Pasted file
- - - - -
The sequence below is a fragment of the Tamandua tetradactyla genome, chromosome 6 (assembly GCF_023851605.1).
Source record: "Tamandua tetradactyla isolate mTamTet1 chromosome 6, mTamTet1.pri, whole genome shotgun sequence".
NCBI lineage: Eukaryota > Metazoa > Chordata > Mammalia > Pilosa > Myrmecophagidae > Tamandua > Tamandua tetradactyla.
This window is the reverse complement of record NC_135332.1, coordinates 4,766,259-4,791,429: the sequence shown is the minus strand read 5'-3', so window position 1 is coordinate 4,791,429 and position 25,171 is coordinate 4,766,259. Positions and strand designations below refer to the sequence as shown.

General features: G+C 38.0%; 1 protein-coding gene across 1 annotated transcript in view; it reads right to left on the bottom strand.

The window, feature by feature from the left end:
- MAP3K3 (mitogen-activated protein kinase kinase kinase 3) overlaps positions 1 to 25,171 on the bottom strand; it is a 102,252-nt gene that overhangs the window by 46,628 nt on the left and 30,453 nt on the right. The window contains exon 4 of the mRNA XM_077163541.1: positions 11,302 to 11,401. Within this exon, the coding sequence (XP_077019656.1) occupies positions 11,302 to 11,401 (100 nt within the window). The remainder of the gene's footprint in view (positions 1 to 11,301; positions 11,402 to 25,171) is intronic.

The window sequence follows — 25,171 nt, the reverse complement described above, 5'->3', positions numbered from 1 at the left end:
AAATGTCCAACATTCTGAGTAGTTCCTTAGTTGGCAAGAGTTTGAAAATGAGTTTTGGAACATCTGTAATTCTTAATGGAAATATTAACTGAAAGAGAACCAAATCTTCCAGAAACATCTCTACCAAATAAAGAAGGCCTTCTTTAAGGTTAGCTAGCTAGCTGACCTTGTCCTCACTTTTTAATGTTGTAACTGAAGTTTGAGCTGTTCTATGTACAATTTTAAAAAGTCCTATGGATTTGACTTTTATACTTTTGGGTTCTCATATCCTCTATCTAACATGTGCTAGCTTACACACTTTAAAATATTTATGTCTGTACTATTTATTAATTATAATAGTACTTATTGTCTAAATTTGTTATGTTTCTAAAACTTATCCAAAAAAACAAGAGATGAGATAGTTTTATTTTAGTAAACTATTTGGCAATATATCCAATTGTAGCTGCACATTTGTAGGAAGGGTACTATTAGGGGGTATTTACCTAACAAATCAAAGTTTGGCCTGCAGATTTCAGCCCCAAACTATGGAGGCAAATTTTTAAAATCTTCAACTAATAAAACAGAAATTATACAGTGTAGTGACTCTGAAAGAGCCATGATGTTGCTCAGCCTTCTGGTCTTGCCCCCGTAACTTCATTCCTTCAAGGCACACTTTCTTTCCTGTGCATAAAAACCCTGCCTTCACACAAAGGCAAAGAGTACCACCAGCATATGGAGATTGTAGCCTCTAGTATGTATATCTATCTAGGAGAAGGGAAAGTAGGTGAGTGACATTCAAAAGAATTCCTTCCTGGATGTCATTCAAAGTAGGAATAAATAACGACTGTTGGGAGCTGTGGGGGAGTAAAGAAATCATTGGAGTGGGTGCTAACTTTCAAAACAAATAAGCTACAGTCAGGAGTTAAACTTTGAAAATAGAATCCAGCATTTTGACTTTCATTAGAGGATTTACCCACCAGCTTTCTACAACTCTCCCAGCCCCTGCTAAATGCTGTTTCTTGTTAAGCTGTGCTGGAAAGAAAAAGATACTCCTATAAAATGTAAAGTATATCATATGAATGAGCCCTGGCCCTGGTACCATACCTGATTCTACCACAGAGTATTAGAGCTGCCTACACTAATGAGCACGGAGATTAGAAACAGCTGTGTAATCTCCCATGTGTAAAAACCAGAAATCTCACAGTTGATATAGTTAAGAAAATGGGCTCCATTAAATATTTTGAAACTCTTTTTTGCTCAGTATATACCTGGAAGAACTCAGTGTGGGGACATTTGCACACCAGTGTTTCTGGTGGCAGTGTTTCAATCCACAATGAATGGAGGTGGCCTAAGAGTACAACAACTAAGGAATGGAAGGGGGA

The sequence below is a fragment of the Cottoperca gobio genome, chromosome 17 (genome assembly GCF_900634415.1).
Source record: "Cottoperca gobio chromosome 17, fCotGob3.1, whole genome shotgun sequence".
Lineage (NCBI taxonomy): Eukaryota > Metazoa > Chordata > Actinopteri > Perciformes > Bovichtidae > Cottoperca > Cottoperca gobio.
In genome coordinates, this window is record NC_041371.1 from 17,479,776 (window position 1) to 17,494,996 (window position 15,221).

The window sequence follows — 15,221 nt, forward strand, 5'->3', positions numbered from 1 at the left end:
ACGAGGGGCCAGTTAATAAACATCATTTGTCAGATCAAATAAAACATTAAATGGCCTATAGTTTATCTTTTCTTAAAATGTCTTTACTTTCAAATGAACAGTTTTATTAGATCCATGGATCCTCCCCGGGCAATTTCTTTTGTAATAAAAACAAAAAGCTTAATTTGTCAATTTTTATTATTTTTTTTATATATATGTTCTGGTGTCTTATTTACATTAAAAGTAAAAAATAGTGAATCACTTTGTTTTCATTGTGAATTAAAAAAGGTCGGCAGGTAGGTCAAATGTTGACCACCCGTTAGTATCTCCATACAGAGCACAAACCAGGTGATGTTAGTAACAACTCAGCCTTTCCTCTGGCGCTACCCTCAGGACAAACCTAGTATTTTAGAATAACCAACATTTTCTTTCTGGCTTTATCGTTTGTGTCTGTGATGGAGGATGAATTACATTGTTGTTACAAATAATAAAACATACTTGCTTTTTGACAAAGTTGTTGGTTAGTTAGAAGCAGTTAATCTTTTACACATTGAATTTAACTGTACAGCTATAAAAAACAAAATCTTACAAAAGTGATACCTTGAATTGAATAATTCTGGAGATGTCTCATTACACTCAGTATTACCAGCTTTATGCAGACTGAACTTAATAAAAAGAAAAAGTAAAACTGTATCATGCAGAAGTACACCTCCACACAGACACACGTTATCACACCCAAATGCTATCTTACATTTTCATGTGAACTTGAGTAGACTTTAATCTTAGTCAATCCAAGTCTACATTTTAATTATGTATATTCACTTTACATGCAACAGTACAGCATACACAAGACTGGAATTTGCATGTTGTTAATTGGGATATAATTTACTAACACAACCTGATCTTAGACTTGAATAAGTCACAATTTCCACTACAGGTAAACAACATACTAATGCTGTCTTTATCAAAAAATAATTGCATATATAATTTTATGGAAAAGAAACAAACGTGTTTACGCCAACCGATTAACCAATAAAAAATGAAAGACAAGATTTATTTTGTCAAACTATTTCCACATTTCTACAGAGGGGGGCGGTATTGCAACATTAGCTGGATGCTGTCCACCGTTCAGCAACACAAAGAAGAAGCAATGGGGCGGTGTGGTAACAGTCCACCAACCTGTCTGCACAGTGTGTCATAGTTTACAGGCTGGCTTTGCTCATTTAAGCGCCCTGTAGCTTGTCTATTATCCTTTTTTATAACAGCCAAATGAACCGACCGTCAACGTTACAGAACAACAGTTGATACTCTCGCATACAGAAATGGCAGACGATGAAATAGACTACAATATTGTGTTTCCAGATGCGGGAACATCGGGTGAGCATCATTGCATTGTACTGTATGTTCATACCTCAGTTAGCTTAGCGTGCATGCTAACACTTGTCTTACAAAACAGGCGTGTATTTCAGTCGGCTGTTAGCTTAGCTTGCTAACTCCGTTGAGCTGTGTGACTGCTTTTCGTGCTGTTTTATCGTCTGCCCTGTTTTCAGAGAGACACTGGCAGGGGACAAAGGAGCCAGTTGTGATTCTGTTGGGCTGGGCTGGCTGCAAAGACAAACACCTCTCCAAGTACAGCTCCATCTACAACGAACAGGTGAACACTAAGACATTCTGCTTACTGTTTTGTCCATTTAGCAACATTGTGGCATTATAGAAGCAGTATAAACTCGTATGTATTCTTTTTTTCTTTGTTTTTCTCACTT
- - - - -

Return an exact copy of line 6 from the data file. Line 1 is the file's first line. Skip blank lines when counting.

The window, feature by feature from the left end: